"The problem with people who have no vices is that generally you can be pretty sure they're going to have some pretty annoying virtues." – Elizabeth Taylor
Happy birthday Elizabeth Taylor!
Elizabeth Rosemond Taylor (February 27, 1932 – March 23, 2011) was a British-American actress who rose to prominence during the Golden Age of Hollywood. Taylor gained international fame not only as an actress, but as a socialite and a glamorous beauty. Taylor is well-remembered for her violet eyes and an extra layer of eyelashes which made her face incredibly distinctive. Her notable films include National Velvet (1944), A Place in the Sun (1951), Cat on a Hot Tin Roof (1958), and BUtterfield 8 (1960). She is perhaps best remembered for her starring role as Cleopatra in 1963, opposite Richard Burton as Mark Antony. The costars married, and their high-profile romance remains one of the most closely followed love stories in Hollywood.
When she was just three years old, Taylor gave a dance recital for Princesses Elizabeth and Margaret. Her family then moved from London to Los Angeles and Elizabeth signed a contract with Universal Studios. She was ten years old when she made her screen debut in There's One Born Every Minute (1942). When she was 12, she earned critical acclaim as the star of National Velvet. Unlike many other child stars, Taylor transitioned well into adult roles. At 18, she appeared opposite Spencer Tracy in Father of the Bride (1950).
Taylor with Spencer Tracy in a promotional poster for Father of the Bride
In late 1949, Taylor had begun filming A Place in the Sun, in which she played a sultry socialite who breaks up the relationship between George Eastman and his pregnant girlfriend Alice Tripp. Taylor was only 17 at the start of filming, but the film had a long-lasting effect on her career and her public persona. The director of the film was said to have been acutely aware that the "audience would understand why George Eastman (Clift) would kill for a place in the sun with her."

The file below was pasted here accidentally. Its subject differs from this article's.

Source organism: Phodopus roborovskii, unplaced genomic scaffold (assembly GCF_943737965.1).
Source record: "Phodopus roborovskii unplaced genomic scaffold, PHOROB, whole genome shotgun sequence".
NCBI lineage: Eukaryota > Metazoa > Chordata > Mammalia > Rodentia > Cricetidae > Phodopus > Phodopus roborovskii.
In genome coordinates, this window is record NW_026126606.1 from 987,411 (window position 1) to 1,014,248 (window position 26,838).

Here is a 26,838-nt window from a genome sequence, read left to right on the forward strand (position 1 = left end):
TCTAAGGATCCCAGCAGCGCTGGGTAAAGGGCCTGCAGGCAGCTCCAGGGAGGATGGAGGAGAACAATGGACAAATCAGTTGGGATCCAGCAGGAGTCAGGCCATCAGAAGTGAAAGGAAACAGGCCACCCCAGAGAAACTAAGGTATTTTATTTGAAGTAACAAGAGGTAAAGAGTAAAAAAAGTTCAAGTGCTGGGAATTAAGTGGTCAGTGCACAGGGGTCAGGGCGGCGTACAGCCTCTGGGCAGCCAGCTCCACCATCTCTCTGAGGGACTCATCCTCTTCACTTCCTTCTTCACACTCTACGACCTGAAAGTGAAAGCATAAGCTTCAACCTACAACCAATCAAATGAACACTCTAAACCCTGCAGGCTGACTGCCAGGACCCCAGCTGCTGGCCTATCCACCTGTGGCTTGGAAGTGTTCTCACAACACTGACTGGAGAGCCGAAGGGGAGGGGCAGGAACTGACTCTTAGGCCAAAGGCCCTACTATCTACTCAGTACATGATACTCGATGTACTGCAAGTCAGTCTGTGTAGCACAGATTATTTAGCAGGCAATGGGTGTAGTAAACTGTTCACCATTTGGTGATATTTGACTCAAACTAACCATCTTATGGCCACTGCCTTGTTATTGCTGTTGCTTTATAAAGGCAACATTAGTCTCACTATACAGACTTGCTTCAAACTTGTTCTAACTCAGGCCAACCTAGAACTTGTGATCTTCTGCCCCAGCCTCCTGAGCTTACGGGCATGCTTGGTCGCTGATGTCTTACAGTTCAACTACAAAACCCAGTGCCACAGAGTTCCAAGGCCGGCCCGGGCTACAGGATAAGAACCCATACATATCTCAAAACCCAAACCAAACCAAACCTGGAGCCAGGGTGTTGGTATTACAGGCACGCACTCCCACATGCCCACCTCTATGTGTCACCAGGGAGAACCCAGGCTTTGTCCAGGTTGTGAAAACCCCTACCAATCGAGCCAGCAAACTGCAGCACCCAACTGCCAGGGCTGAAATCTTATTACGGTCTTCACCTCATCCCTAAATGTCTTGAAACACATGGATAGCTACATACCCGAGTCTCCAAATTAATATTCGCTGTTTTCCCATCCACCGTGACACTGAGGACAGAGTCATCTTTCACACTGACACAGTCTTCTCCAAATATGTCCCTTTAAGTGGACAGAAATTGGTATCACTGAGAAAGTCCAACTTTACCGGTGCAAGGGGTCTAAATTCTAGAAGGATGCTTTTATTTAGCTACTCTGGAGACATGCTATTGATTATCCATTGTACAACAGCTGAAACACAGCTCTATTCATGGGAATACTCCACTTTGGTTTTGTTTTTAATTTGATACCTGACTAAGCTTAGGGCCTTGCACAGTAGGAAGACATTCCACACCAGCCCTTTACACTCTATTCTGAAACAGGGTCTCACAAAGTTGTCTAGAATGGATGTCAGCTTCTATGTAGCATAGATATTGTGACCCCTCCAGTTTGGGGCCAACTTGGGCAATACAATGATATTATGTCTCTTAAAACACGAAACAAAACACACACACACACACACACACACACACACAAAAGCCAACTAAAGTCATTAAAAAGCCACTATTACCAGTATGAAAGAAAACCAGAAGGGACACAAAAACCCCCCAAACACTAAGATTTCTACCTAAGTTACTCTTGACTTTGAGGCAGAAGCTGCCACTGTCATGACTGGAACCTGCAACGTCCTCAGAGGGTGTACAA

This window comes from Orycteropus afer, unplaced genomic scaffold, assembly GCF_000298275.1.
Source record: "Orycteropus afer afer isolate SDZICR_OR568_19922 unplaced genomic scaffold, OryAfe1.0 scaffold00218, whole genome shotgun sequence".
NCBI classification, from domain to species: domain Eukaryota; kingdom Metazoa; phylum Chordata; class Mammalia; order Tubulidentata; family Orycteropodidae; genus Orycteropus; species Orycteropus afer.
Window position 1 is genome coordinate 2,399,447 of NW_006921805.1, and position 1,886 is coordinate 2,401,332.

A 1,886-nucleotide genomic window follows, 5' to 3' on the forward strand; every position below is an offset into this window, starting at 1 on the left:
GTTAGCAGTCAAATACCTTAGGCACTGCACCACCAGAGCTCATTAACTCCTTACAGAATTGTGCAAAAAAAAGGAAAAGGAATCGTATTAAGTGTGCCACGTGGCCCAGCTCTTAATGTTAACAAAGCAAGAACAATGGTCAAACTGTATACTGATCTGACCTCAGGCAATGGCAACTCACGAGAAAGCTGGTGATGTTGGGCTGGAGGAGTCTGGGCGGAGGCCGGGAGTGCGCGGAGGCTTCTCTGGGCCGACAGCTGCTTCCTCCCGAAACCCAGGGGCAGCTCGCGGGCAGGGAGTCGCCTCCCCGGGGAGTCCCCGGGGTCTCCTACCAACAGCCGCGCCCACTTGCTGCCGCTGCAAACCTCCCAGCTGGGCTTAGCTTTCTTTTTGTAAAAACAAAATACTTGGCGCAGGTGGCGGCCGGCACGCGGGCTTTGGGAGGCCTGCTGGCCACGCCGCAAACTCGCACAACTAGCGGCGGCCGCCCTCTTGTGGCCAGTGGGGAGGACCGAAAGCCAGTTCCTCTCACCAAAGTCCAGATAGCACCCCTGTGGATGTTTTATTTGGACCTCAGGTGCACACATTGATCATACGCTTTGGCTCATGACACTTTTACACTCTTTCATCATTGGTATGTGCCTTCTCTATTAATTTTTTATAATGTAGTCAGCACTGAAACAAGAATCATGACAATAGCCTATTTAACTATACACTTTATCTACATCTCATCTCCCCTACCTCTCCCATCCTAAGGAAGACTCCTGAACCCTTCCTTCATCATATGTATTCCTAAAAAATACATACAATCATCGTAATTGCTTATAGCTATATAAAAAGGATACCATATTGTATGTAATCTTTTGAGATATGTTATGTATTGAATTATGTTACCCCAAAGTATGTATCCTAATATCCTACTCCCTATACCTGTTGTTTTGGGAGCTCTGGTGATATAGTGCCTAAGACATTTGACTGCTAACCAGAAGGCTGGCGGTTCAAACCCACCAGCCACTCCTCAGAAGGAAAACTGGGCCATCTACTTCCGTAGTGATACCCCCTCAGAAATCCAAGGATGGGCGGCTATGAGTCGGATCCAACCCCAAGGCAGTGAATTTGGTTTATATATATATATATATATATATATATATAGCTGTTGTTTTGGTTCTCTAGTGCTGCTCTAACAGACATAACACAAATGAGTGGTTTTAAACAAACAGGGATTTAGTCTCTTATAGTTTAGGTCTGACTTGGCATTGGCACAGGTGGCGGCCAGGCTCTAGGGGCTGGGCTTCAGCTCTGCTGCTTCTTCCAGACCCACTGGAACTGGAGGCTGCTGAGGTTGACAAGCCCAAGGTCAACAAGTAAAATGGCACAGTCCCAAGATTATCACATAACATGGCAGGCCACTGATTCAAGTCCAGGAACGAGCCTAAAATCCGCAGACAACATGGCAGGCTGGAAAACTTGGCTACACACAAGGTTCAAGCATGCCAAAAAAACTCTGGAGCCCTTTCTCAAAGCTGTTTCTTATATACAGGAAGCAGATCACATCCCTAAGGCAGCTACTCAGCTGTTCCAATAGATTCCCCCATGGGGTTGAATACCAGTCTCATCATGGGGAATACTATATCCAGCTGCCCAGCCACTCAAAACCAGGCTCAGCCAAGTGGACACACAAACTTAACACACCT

Taylor and Montgomery Clift in A Place in the Sun
Taylor was a popular and lucrative actress, but MGM preferred to restrict her to meaningless roles in various romantic dramas, and she was often cast as little more than an attractive supporting role to a film's male lead. Finally in 1956, Taylor was cast in a substantial role in Giant, opposite Rock Hudson and James Dean. Taylor was then nominated for an Academy Award for Best Actress four years in a row, for Raintree County (1957), Cat on a Hot Tin Roof (1958), Suddenly, Last Summer (1959), and BUtterfield 8 (1960).
Elizabeth Taylor and Paul Newman in Cat on a Hot Tin Roof
For BUtterfield 8, which co-starred then husband Eddie Fisher, she won the Academy Award. For her marriage to Fisher, Taylor converted to Judaism and took the Hebrew name Elisheba Rachel. Although they later divorced, Taylor remained deeply committed to Judaism and Israel for the rest of her life.
In 1960, Taylor became the highest paid actress in Hollywood at the time when she signed a $1 million dollar contract to star in Cleopatra opposite Richard Burton. During filming, Taylor had an affair with Burton which was closely followed by tabloids, and ended her marriage to Fisher.
Elizabeth Taylor as Cleopatra
Burton and Taylor married in 1964 and they became perhaps the most popular celebrity couple in America. They appeared together in the films The V.I.P.'s (1963), The Sandpiper (1965), Who's Afraid of Viriginia Woolf (1966) and The Taming of the Shrew (1967), among others. Over the next several years, Taylor and Burton would have an on-and-off romance that resulted in a divorce, remarriage, and another divorce, as well as relationships with other people. Of her many marriages, Taylor would later say, "I was taught by my parents that if you fall in love, if you want to have a love affair, you get married. I guess I'm very old-fashioned."
Taylor and Burton in The Sandpiper
Taylor and Burton in Taming of the Shrew
Taylor continued to act for many years, but she was considerably less profitable by the 1970s. She appeared in the miniseries North and South, and her last theatrical film was The Flintstones (1994). In 1996, Taylor appeared as herself on The Nanny, during which Fran Dresher identified her using the names of all Taylor's former husbands, "Elizabeth Taylor-Hilton-Wilding-Todd-Fisher-Burton-Burton-Warner-Fortensky".
After her good friend Rock Hudson died in 1985 from HIV/AIDS, Taylor became deeply committed to finding a cure for the disease. In 1991, she launched the Elizabeth Taylor HIV/AIDS Foundation, and at the time of her death, had helped to raise more than $270 million for AIDS research and support. President Bill Clinton said of her work, "Elizabeth's legacy will live on in many people around the world whose lives will be longer and better because of her work and the ongoing efforts of those she inspired."
After several years of health problems including heart trouble, Taylor died on March 23, 2011 at the age of 79. She was buried in a private Jewish cemetery, and per her request, the funeral began 15 minutes after it was scheduled to start, because she preferred to be fashionably late and "She even wanted to be late for her own funeral."
- Birthday Date: Thursday, 27 February 2014